WASHINGTON • The US military is expecting to repatriate from North Korea the remains of as many as 55 soldiers who were killed during the Korean War, a US official said yesterday.
The repatriations would likely take place next week or the week after, the official said. It would be the first time that the remains believed to be of US troops have been directly returned by North Korean officials in 13 years.
The official, who spoke on condition of anonymity, cautioned that the timing and the number of remains could still change.
Citing practical difficulties, the official said 55 was a "ballpark" figure and that it would require further testing by the Defence POW/MIA Accounting Agency to confirm the number.
Stars and Stripes newspaper had first reported yesterday that an American delegation had agreed to travel to North Korea and retrieve the remains, citing a US official.
The US team would then fly out with the remains on July 27, either to Osan Air Base in South Korea or to Hawaii.
July 27 is the 65th anniversary of the signing of an armistice that ended the Korean War, lending the date symbolic importance in US-North Korea relations. US military data suggests that 7,700 troops remain unaccounted for from the 1950-53 conflict.
US military data suggests that 7,700 troops remain unaccounted for from the 1950-53 conflict.
The US and North Korea have repatriated hundreds of remains since the 1990s, but the process has been fraught with difficulties and mistrust.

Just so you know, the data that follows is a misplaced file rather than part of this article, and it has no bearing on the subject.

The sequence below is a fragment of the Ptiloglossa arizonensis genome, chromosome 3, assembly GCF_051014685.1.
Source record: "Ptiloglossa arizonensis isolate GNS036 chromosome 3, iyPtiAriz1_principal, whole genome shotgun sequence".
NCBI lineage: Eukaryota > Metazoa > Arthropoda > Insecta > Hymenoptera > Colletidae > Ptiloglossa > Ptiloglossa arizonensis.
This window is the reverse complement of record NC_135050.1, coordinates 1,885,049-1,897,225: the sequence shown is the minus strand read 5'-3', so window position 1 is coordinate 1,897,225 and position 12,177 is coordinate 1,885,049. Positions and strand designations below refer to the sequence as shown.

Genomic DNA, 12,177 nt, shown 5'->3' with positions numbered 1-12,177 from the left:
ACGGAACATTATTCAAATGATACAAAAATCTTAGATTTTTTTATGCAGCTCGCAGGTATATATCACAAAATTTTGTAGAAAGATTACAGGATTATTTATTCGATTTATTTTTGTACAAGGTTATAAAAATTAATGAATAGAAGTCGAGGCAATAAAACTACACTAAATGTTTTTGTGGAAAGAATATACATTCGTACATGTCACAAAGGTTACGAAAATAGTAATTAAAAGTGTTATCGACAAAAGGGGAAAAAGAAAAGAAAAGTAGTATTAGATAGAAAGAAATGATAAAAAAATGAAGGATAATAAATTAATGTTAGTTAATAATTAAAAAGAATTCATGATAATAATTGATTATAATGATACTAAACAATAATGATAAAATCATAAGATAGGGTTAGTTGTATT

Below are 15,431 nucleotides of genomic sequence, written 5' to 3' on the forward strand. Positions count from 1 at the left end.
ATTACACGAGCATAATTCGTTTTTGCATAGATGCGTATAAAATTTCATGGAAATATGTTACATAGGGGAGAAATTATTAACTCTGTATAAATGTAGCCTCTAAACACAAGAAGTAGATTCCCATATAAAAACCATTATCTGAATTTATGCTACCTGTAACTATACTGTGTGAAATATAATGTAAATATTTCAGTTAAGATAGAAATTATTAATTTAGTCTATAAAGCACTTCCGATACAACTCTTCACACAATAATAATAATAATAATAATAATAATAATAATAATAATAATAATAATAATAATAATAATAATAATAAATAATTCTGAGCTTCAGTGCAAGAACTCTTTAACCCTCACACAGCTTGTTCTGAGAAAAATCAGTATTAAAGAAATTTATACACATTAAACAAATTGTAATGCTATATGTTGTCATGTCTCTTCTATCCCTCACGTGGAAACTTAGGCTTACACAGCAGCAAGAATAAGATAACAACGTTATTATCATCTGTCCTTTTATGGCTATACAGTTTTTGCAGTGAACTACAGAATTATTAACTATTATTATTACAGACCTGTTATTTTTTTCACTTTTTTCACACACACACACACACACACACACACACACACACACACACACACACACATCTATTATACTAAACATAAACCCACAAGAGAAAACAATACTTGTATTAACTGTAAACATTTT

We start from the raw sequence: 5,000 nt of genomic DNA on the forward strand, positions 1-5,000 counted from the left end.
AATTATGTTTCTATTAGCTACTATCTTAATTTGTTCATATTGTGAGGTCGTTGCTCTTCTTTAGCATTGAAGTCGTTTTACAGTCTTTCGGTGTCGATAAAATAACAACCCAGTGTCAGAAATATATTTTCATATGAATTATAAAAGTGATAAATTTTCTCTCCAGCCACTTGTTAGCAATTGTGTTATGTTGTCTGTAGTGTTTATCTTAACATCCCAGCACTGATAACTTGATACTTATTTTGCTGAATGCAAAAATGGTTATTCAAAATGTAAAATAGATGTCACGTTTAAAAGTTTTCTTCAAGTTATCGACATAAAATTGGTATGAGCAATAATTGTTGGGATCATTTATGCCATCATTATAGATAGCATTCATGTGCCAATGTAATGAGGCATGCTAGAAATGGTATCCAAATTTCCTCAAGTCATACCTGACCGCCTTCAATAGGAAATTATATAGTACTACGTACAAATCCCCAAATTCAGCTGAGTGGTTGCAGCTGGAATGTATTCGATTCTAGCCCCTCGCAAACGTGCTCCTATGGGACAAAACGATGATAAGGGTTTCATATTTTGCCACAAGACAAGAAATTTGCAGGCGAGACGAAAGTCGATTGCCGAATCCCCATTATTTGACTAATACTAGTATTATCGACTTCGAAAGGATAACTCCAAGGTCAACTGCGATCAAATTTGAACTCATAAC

The US and North Korea have repatriated hundreds of remains since the 1990s, but the process has been fraught with difficulties and mistrust. The transfers of remains were halted during the administration of president George W. Bush in 2005, following diplomatic tension between the two nations.
After their June 12 summit in Singapore, US President Donald Trump and North Korean leader Kim Jong Un had agreed to restart the repatriation process and both signed a statement promising the "immediate repatriation of those already identified".
On June 21, Mr Trump told a crowd of supporters that 200 Americans' remains "have been sent back". Military officials later denied this, but said that pre-arrangements for the transfer had been made - including the storage of 100 caskets at the Demilitarised Zone (DMZ).
Last Thursday, a US military delegation expecting to discuss the repatriation process had been left waiting at the Korean peninsula's DMZ when their North Korean counterparts did not arrive for a meeting.
The State Department later said the North Korean side had been in contact at midday to cancel that meeting on Thursday and had suggested rescheduling to Sunday. US military officials met their North Korean counterparts on Sunday to discuss the repatriation.
In a statement, Secretary of State Mike Pompeo said the talks were "productive and cooperative and resulted in firm commitments". The meeting was followed by another working-level meeting on Monday to work out the next steps.
The US and North Korea have also agreed to restart efforts to search for the remains of other Americans in the northern part of the peninsula, according to the State Department.